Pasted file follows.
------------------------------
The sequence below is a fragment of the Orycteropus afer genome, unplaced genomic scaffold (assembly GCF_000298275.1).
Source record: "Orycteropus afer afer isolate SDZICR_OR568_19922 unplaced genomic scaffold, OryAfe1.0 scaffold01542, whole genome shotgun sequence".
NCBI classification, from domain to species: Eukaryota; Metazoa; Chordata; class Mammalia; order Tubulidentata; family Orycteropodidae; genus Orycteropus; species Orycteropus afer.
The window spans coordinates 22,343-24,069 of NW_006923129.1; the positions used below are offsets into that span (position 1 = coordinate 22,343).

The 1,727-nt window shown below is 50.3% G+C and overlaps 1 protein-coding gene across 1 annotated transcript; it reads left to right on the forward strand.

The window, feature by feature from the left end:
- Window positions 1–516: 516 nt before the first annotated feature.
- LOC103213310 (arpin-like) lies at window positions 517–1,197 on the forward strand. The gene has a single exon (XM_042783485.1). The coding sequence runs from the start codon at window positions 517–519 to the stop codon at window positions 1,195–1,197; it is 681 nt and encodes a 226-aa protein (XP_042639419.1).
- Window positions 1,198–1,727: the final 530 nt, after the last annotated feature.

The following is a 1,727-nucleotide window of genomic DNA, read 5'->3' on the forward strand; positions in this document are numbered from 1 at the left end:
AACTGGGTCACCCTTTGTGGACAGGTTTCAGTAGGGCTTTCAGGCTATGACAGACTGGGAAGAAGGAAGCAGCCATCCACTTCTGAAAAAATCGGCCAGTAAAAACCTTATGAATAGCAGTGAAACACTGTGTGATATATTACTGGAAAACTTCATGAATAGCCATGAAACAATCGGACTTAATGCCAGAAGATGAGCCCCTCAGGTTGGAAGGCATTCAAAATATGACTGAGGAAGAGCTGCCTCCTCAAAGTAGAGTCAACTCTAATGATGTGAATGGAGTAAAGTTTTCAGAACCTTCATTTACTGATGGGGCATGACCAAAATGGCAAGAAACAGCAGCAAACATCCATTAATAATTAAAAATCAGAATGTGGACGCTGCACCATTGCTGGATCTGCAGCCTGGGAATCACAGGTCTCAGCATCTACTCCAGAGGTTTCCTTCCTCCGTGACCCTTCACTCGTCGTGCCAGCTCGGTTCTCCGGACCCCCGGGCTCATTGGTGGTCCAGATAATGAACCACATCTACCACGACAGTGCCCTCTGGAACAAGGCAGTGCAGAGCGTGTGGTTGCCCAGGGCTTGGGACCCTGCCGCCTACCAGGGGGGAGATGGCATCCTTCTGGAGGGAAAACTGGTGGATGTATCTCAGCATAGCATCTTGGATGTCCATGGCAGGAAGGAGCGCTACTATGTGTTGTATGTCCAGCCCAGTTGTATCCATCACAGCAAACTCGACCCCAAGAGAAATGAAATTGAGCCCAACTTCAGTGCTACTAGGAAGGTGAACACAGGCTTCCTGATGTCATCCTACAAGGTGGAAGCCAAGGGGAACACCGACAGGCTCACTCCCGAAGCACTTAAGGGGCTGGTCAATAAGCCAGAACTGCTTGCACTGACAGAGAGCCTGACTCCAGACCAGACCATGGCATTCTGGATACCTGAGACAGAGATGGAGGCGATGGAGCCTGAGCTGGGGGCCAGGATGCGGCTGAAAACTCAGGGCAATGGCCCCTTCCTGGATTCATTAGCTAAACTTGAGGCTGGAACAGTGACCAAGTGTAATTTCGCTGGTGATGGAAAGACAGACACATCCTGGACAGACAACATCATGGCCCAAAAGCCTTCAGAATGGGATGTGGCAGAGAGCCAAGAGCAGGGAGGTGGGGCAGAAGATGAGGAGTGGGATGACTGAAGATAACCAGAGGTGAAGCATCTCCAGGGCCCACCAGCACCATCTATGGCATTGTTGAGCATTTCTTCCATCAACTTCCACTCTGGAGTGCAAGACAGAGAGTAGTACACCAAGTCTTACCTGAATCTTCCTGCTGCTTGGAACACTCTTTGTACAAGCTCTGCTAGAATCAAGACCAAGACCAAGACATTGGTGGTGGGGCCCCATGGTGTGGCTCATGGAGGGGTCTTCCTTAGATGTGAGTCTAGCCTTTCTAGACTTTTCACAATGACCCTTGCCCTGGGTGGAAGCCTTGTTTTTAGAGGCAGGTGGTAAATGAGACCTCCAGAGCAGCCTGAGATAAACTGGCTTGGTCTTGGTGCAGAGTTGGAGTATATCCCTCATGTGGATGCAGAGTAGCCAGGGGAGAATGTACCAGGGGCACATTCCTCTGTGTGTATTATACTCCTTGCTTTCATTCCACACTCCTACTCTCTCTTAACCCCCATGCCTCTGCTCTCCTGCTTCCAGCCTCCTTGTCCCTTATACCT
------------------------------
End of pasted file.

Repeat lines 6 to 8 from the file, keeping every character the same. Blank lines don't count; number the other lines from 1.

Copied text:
The window, feature by feature from the left end:
- Window positions 1–516: 516 nt before the first annotated feature.
- LOC103213310 (arpin-like) lies at window positions 517–1,197 on the forward strand. The gene has a single exon (XM_042783485.1). The coding sequence runs from the start codon at window positions 517–519 to the stop codon at window positions 1,195–1,197; it is 681 nt and encodes a 226-aa protein (XP_042639419.1).